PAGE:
Foxx is a terrific actor and this role could have given him a number of great avenues to explore, but once again this movie has too much to deal with which results in Max Dillon/Electro not getting enough screen time. In fact, Electro ends up disappearing for a good portion of the movie to where you wonder if he’s disappeared for good. When he does come back onscreen, he’s reduced to spewing out a lot of lame one-liners I kept thing were rejected from “Batman & Robin.” Electro could have been one of the most memorable villains to appear in movies this year, but instead he turns out to be one of the lamest.

Next, we come to villain number three which is Harry Osborn/Green Goblin who has just inherited his late father’s business, Oscorp Industries. Played by James Franco in Sam Raimi’s “Spider-Man” movies, he is portrayed here by Dane DeHaan who has made quite the name for himself after his acting triumphs in “Chronicle” and “Kill Your Darlings.” DeHaan does excellent work as Harry in portraying his manipulative control over his newly acquired board of directors, and he makes us feel his desperation to escape the same fate which befell his father. But when DeHaan becomes the Green Goblin, he goes from giving one of the best performances in “The Amazing Spider-Man 2” to one of the worst as his acting is reduced to hissing a lot at people. Don’t even get me started on his makeup because it made me miss that cheap looking mask Willem Dafoe was forced to wear in the first “Spider-Man” movie.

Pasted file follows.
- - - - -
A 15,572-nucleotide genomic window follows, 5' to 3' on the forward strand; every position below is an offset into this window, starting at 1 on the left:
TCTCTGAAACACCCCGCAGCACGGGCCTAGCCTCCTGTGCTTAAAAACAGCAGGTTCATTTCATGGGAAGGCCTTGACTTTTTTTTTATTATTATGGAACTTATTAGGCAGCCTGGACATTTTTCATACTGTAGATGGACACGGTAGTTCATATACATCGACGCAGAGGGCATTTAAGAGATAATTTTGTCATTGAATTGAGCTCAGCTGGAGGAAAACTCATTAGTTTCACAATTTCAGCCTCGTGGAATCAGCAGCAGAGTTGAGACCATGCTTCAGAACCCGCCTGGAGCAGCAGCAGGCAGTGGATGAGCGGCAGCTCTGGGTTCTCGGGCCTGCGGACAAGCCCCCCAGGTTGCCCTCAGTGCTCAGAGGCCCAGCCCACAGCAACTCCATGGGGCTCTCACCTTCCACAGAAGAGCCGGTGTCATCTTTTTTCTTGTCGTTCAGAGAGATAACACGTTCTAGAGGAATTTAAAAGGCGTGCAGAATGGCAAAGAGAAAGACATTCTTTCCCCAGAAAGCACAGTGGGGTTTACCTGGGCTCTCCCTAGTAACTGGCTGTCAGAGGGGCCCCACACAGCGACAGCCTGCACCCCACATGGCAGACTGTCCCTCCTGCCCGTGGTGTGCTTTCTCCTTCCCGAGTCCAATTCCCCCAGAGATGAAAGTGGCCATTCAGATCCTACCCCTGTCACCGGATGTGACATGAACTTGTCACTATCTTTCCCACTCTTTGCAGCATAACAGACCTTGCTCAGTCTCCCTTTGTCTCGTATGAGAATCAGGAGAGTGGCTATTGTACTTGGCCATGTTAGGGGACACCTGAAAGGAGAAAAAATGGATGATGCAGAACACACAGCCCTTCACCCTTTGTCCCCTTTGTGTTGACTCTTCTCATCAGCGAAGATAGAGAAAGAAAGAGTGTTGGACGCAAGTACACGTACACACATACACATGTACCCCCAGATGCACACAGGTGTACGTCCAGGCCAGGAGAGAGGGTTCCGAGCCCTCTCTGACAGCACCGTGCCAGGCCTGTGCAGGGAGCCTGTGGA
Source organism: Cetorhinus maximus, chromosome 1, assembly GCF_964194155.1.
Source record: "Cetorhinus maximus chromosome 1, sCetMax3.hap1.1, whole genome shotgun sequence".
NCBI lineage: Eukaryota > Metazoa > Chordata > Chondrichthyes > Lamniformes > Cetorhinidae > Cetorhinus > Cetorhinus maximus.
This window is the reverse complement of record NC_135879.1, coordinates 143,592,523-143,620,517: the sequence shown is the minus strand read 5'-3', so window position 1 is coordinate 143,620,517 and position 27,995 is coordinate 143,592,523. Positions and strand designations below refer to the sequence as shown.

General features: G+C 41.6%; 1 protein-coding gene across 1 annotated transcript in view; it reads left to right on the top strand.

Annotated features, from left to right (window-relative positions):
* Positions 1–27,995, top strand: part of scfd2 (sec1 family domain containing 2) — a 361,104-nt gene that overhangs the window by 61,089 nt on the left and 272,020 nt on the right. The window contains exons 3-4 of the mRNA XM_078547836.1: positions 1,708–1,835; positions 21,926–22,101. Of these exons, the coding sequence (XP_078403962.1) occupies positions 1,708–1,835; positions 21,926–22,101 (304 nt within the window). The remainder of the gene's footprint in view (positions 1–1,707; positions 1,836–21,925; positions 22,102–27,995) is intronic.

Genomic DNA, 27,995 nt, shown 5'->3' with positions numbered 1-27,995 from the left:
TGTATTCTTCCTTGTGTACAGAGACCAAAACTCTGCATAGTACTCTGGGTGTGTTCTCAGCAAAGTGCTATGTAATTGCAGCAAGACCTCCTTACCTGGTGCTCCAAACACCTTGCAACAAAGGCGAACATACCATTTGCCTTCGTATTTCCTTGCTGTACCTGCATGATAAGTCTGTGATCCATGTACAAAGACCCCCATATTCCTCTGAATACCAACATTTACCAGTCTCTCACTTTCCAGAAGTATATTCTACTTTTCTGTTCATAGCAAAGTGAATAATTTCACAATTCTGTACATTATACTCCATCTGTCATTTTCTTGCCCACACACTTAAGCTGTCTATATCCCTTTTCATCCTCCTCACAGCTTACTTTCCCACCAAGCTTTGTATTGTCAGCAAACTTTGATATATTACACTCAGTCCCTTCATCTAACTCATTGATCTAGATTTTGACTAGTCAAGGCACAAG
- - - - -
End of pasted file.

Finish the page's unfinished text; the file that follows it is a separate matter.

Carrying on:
So, is there anything which works in “The Amazing Spider-Man 2?” Well yes, the scenes between Andrew Garfield and Emma Stone which continue to be the best parts of this rebooted franchise. Whenever they are together onscreen, the movie comes to life in a way that doesn’t require a single special effect. Like Tobey Maguire before him, Garfield understands what makes Spider-Man such a relatable superhero as, aside from his amazing superpowers, he is a really down to earth guy who has problems like everybody else. As for Stone, she makes Gwen Stacy a wonderfully intelligent human being and the appealing girlfriend many of us hope to have.